Friday, June 24, 2011

FUNBARE HIGASHI NIHON (June 20th to 23rd)

By Megumi Kitano

"Funbare” is the way the the people in Tohoku say “Gambare.” And Fumbaro Higashi Nihon is the name of this project started by “Sakana no Miura” and his associates. (see earlier post for more details)

「ふんばれ」とは、東北地域では「がんばれ」という意味で使われています。そして「ふんばろう東日本」とは、「魚の三浦さん」と彼の仲間が始めたプロジェクトの名前です。 (さらに詳しい事は前のポストを参照してください。)

It was amazing to see how what started as a personal initiative has grown and spread all over the country and even abroad, as all throughout the day, small boxes, bigger boxes, a whole bunch of boxes and even truckloads would arrive from concerned individuals and companies around the world—from people all wanting to do something to help support the recovery of this area.


This trip, we had received 160 boxes of aid via Mr. & Mrs. Shimonaka (who are based out of Tamba City southern Japan) and their network of associates. Thank you so much for providing this. We were able to rent a truck to take up everything, as well as 10 volunteers all from Saitama and Chiba Prefectures—Noda, Shirai, Tateyama and Matsubushi.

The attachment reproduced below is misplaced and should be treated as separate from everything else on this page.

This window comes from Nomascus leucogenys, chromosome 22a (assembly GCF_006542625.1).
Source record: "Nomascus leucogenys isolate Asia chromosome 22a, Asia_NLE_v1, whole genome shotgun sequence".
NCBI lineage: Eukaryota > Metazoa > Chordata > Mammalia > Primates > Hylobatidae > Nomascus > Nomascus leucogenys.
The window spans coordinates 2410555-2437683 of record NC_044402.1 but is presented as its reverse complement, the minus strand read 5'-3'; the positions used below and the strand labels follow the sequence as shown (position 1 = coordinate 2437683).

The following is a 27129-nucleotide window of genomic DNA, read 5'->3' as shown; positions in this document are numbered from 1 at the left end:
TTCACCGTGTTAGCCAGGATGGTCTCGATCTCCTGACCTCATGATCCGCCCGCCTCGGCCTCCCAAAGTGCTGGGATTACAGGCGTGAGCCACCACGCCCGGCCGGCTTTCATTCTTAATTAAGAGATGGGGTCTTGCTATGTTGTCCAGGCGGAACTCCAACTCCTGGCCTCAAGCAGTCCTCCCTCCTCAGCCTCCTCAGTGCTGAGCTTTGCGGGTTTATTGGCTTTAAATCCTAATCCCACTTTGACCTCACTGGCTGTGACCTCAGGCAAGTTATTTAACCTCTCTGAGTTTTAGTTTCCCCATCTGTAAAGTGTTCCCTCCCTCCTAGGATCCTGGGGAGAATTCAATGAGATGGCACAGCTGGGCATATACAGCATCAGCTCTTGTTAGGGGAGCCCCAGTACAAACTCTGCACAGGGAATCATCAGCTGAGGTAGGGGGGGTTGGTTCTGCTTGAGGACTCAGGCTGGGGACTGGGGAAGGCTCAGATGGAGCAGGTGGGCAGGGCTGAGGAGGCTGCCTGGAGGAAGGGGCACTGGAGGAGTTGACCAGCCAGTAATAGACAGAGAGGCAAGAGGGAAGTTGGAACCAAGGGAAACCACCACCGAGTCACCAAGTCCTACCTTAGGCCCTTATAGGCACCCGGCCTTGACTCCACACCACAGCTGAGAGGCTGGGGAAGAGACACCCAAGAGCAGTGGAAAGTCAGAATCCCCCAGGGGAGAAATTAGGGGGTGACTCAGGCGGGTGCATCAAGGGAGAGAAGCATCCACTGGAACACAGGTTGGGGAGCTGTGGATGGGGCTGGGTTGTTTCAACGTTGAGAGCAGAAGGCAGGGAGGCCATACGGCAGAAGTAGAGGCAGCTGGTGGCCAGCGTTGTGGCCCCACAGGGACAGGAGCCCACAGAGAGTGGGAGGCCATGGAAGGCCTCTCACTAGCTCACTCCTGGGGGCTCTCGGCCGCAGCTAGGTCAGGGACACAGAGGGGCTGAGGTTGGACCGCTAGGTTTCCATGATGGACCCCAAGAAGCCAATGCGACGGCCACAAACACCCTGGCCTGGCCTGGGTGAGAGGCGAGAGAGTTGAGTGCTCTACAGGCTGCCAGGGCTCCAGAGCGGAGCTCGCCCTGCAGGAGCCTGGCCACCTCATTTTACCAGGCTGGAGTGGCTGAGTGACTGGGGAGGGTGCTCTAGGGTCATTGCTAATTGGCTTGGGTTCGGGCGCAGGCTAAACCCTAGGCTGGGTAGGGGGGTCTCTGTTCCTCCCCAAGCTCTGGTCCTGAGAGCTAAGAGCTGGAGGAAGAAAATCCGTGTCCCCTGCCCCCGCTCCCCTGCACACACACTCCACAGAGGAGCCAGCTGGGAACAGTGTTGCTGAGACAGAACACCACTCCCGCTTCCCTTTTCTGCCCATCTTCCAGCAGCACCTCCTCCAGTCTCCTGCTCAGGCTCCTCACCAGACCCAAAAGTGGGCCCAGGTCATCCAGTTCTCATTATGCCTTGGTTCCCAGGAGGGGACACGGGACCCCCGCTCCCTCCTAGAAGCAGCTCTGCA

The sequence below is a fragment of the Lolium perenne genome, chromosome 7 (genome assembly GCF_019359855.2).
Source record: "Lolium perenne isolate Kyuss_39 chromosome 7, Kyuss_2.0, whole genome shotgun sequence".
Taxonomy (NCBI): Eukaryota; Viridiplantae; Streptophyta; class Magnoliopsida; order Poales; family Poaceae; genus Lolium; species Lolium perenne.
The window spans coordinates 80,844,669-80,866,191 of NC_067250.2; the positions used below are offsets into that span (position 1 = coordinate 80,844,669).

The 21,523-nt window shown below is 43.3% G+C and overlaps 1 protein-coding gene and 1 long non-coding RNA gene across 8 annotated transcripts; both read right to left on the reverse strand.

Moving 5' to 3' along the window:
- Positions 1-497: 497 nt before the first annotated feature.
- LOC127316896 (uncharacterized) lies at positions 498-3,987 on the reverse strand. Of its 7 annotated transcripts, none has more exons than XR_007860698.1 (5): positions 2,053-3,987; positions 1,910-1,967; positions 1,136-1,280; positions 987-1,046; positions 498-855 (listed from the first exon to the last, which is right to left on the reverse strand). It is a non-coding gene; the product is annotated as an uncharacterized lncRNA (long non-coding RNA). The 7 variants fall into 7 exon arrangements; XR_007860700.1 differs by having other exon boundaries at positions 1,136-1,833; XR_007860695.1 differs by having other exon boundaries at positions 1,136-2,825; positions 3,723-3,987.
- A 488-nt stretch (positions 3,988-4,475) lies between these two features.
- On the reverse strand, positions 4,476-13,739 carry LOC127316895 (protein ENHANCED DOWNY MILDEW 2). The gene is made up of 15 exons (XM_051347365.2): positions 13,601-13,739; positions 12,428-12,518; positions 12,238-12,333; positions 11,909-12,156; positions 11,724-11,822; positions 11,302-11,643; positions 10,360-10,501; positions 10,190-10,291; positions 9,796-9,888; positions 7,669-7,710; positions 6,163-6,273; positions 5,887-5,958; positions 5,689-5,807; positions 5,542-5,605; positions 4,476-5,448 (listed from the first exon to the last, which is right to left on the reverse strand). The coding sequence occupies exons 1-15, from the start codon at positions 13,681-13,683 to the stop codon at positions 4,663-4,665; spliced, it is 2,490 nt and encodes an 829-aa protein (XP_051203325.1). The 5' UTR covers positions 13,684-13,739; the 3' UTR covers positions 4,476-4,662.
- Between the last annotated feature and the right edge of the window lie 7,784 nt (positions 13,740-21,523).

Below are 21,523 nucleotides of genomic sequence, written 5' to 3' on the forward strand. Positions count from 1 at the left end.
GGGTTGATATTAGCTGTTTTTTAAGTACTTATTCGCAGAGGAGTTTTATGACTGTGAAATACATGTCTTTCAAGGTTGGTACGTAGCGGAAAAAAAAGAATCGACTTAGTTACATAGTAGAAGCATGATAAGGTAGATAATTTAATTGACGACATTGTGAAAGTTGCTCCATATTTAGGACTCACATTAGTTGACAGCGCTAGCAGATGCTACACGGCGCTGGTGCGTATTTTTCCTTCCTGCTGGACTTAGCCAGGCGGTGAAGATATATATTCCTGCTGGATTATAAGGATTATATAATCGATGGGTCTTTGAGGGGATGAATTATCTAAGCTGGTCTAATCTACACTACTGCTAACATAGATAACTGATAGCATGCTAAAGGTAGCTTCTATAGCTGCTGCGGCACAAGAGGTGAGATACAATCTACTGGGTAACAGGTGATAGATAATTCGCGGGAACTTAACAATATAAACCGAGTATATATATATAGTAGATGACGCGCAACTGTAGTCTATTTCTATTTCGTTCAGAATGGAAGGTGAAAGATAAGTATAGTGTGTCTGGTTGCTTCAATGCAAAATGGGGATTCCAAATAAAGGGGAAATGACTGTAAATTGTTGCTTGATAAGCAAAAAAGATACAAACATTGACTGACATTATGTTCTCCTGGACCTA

Here are pics of the donated tent that we all camped out in.



We helped to divide and sort the content of the boxes, so that it could easily be taken per family and took it to evacuation centers and temporary housing units.

Everyone from this evacuation center said they would be moving to a nearby housing unit the following day. There will continue to be needs once they move though, such as laundry soap, hangers, umbrellas (going into rain season) food seasoning, cutlery, dishware, and other basic housing necessities.



This is still the background view of many of the temporary housing units. A large part of the rubble has been cleared, but due to the scale of it, there's also lots that hasn't been touched yet, so it remains.


This trip Kato Aiki and Isamu Tanaka also drove up from Tateyama to help build a roof, as the makeshift tarp was beginning to need some improvement.


The local fisherman started bringing their fish to Mr. Miura, and the simple beginnings of rebuilding his fish outlet has begun.

Cutting, gutting, cleaning, filleting and packaging the fish for customers that love it.



Lots of thanks to the many many people who were involved in so many ways to make this work possible. Every little bit makes a difference.

Special thanks to those who drove long hours tirelessly to get to Tohoku and back, as well as those who lent the use of their vehicles, man power, skill, and also those who gave financial support for the gasoline and tolls or to buy things that are most urgently needed.




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